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Bringing Back a 154-Year-Old Book

Kathy L.
Intern Kathy Lechuga spent 10 hours restoring the Indianapolis Directory.
Grooms & Smith’s Indianapolis Directory, City Guide, and Business Mirror, or Indianapolis as it is in 1855 appears to be the first full-blown and inclusive directory of businesses and individuals in the rapidly growing Indiana capital. “One would be hard-pressed to find anything comparable to it earlier than 1855, and an inscription by Booth Tarkington makes it even more significant,” says Eric Mundell, IHS director, printed collections and artifacts. “The book presents a unique view of Indianapolis as it stood just six years before the start of the Civil War. The burgeoning railroads were having an impact on the area, so there were all types of merchants and professionals flowing into the city.”

Though fairly well-preserved for its age, the directory had some condition issues. There was electrical tape on the spine where the cover had come apart, and it was coming off, exposing the deteriorated original spine linings. A fold-out map of Indianapolis and its suburbs was torn and detached from the book. The front cover and the first few page sections were completely detached, and other front sections were detached or loose. Kathy Lechuga, an intern in the IHS Conservation Lab, completed the work on the piece.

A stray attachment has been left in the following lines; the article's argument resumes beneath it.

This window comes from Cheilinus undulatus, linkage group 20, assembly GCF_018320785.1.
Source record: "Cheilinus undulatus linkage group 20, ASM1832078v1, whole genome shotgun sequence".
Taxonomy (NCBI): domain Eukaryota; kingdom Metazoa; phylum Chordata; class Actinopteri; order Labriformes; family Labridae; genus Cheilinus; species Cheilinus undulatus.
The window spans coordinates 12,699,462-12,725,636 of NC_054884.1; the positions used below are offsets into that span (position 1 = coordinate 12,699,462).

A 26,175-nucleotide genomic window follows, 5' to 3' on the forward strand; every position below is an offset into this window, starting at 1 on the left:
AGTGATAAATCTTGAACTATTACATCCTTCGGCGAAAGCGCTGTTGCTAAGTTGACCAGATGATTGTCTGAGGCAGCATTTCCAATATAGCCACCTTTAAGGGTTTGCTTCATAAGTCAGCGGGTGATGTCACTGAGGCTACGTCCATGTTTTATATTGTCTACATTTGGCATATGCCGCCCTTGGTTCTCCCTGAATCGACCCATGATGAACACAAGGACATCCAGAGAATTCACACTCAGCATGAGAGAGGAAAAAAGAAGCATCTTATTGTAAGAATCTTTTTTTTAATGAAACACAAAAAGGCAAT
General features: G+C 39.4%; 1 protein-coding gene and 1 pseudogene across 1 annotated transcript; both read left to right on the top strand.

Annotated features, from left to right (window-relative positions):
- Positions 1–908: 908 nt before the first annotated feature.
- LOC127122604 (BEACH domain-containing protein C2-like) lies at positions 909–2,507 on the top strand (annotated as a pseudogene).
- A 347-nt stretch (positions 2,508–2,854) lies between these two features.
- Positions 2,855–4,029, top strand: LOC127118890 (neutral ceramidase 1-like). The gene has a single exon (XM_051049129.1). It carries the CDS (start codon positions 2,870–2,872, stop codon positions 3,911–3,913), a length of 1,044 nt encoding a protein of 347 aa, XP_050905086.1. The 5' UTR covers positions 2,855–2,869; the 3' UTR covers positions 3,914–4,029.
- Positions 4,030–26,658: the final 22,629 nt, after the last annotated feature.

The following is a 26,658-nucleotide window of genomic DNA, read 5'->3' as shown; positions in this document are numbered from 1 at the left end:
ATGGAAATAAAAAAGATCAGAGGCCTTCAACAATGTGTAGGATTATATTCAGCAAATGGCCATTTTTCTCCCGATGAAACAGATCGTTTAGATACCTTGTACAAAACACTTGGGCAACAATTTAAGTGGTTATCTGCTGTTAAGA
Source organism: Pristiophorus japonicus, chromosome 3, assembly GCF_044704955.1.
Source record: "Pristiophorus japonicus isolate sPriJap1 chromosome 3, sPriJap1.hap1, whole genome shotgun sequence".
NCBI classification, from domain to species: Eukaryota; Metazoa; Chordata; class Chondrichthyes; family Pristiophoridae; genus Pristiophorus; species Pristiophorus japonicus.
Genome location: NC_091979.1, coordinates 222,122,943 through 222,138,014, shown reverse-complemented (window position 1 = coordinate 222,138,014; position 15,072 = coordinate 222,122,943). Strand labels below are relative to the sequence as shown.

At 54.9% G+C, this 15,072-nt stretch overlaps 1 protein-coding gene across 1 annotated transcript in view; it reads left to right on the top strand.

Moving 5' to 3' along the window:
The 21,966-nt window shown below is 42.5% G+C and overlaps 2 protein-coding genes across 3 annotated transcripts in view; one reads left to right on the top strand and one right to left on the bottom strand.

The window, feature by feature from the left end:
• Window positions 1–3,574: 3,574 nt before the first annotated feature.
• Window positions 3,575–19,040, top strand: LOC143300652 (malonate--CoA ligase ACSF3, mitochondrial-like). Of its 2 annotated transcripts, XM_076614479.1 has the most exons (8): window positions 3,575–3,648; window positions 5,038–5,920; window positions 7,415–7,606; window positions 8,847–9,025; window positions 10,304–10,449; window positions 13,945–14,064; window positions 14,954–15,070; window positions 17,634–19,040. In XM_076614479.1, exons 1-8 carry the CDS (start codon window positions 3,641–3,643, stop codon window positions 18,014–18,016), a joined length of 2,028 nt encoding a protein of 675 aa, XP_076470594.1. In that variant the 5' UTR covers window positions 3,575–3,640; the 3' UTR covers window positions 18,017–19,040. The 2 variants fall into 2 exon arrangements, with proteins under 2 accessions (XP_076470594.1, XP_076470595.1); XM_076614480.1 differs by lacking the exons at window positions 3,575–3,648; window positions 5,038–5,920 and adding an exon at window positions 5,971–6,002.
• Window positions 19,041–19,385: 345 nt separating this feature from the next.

“The most challenging aspect of this treatment, and indeed any treatment, was repairing the book with minimally invasive, aesthetically pleasing methods that would restore its structural integrity and allow researchers to safely access its contents,” says Kathy, who is now an intern at the University of Notre Dame’s conservation labs and finishing up her master’s degree.

Booth book
The directory bears an inscription dated 1932 from Hoosier author Booth Tarkington.

Kathy first cleaned the spine and removed fragments of the original spine-covering material from the electrical tape. She reinforced loose sections and reattached separated sections using long fiber paper hinges. Two strips of long fiber paper were adhered to the exposed area of the spine to serve as an infill so that the spine would have the same dimensional thickness throughout and the sections would move the same way when opening the book. She gave the book a new cloth spine and mended and reattached the map.

“Conserving an object like this is always very satisfactory,” says Kathy. “I have the chance to make a completely unique and interesting historical artifact accessible to the public again while simultaneously contributing to its long-term preservation.”